Issue 51 | April 5, 2013 | Scholarship Tips

Newsletters Archive

The East coast consultant, Maureen Martin, has provided some very helpful information regarding scholarship applications in our featured student section.  But first, read some inside information for our NARHS families. 
INSIDE NARHS: Making Contact
In January and February, over 70 families took advantage of the mid-winter promotion and registered, many for the 2013-14 school year.  Usually the families registered for next year will not be contacted by an advisor for active consultation services until July.  However, if there are questions, we welcome phone calls here at the main office.  Silvia Johnson, Kathy Cluck, Becky Meinzinger or I are very willing to answer any or all questions via phone or email.  To email an individual staff member, use the first initial, the last name @narhs.org.  On the webpage you will see a listing of the staff members here and the spellings of their names.  Easier yet, call our toll free number 800-882-2828.  Please remember that we operate on west coast time.
FEATURED THIS WEEK:
Maureen's Scholarship Tips

 

 

Maureen MartinThe first recommendation is to perform a search on amazon.com for "scholarships." Because of the sheer volume of scholarships, the best place to look would be a book on scholarships.  Books such asScholarships, Grants & Prizes 2013 (Peterson's Scholarships, Grants & Prizes) will have the most up-to-date information, since these are updated yearly.  A number of such books will show up in the search. Read the reviews and pick the one(s) that appeal to you.

Another good resource is How to Go to College Almost for Free by Ben Kaplan.  This book will give a good method to follow to look for and apply for many scholarships.  He had great success using his strategy.

It is an excellent idea to prepare early to make yourself attractive to scholarship committees.  Some good items to consider:

  • Take challenging courses your senior year of high school.  This will make you attractive not only to colleges but scholarships committees as well.  They like to see a strong work ethic, where you really stretch yourself your senior year.
  • Develop interests or activities that will distinguish yourself from the rest of the applicants.  It might be becoming an Eagle Scout, a martial artist, a filmmaker, an aviator, a photographer, a painter or sculptor, an athlete, volunteering at a soup kitchen or animal shelter, ... In what area are you or can you become a "specialist"?
  • Volunteer, volunteer, volunteer!  Many scholarships require community service and specifically ask for that in the application requirements.  Becoming involved in community service is one of the most worthwhile activities you can do, not only for scholarships, but for college applications.  Keep a log of your time participating in these different community service activities.
  • Whenever you participate in an activity, take an outside course, or do volunteer work, ask the advisor/supervisor for a letter of recommendation.  Many scholarships require letters of recommendation, and if you have letters already in a folder, you are ahead of the game.  You can look through your folder of letters and select the one(s) best suited for the scholarship.  These can also come in very handy for college applications and job searches as well.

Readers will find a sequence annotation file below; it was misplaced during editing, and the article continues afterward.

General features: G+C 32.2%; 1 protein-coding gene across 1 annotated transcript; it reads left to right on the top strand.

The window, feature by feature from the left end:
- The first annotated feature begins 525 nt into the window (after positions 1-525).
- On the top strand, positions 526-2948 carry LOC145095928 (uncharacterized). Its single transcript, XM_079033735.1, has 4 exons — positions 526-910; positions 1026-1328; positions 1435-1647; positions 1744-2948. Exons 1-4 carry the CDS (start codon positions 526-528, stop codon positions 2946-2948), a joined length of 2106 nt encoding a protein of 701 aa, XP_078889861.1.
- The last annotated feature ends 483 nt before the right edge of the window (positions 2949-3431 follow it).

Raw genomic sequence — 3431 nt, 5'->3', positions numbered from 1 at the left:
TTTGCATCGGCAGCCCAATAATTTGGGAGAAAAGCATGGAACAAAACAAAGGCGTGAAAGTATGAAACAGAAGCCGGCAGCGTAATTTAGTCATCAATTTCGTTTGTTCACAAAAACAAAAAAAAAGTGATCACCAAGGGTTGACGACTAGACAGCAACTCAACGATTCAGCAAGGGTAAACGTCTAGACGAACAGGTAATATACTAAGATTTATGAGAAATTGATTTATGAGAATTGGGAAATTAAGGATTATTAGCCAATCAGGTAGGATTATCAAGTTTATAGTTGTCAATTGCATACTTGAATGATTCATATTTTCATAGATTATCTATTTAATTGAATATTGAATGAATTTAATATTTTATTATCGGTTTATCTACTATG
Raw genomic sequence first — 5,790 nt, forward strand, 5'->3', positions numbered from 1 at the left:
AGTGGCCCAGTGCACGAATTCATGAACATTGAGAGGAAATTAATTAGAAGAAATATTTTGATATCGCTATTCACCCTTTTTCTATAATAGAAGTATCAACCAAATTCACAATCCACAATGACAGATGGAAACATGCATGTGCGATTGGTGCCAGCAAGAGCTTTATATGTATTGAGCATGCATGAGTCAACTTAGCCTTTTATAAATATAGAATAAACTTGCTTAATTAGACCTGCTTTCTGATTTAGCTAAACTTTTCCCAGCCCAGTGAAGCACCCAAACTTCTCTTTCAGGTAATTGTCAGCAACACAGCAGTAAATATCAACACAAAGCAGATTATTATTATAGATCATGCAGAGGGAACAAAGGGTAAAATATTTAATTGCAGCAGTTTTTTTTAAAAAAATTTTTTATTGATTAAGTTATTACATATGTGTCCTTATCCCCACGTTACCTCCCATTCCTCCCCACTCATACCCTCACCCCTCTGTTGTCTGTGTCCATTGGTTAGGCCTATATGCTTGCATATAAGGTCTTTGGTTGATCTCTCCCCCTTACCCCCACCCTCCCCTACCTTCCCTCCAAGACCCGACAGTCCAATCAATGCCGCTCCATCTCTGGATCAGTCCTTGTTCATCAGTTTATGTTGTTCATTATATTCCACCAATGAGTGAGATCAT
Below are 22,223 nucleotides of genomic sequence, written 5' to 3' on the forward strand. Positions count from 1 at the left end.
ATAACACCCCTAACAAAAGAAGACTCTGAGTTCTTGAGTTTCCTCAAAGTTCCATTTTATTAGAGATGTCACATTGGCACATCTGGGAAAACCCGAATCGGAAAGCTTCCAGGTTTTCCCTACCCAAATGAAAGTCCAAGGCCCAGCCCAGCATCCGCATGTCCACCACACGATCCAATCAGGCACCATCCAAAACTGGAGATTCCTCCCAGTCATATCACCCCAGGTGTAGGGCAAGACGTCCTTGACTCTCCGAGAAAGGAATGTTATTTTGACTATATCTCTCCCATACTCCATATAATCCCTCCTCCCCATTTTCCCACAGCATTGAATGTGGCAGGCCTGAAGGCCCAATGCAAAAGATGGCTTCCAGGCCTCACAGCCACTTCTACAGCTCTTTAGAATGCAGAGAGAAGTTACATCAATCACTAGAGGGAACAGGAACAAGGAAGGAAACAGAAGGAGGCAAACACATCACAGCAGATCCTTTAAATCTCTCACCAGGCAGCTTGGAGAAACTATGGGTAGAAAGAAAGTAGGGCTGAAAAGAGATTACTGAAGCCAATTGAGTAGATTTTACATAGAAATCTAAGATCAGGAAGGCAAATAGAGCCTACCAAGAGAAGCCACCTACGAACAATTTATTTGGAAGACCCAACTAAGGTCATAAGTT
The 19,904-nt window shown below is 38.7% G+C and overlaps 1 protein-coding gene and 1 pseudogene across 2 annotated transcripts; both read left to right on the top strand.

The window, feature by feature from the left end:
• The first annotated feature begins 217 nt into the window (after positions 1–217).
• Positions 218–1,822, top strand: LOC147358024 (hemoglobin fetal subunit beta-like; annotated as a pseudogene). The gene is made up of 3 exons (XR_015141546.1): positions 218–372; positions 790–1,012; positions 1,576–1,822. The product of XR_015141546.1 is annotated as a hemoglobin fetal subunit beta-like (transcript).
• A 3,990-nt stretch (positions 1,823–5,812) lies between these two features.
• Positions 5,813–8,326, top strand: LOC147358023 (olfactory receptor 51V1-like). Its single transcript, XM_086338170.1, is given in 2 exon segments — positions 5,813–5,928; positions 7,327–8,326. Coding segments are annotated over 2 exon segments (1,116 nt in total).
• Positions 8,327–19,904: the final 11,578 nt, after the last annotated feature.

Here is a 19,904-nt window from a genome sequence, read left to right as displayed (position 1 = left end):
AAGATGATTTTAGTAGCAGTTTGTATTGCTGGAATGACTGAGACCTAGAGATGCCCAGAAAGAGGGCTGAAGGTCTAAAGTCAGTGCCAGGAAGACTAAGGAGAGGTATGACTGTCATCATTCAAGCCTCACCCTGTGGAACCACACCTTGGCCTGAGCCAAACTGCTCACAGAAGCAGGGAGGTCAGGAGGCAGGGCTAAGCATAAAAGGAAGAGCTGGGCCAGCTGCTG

• *Write an essay or two.  Topics vary greatly in regards to scholarship essays.  But many of them ask similar questions.
    • Future goals (be specific and discuss how your goals will help others)
    • A major obstacle(s) you have had to overcome in your life (do not just discuss the obstacles, but how you overcame them)
    • How you might solve a major world problem (you may want to stay away from highly controversial issues)
    • A passion you have, or a specialty you have developed, and how it has shaped your future goals or how it has helped others
  • If family obligations make it impossible to participate in outside activities because you are busy with responsibilities in helping to take care of your family, then make that a topic of the essay.  Be specific.

 

Look over some of the scholarships that interest you and look at the essay questions.  Are they similar enough so that you can write one essay and alter it a bit to fit more than one application?  It is important to answer the actual question asked, in the number of words they require, so understand that your essay will need to be tweaked a bit.  But if you have already a framework for the essay, much of the work will already be done. 

Find a topic that is not found on your transcript or scholarship application.  Or if you choose to include an activity already listed, be very specific about what you did over time and how it affected others.

You want to find an area or interest or topic that will distinguish your essay from the rest of the essays the judges will read.  Focus on an attention-grabbing introduction and a strong conclusion- judges have sometimes hundreds of essays to read.  You want to grab them in the first few sentences.

Stay organized. Keep a folder that contains your activity logs, letters of recommendation, and essays as well as records of scholarships applied to, responses received, any follow up needed. 

 

Article by Maureen Martin, NARHS east coast consultant

 

Resources used:

Josh Barsch Confessions of a Scholarship Judge: How Your Kid Can Easily Win $100,000 in Scholarships 
Ben Kaplan How to Go to College Almost for Free

 

 

 

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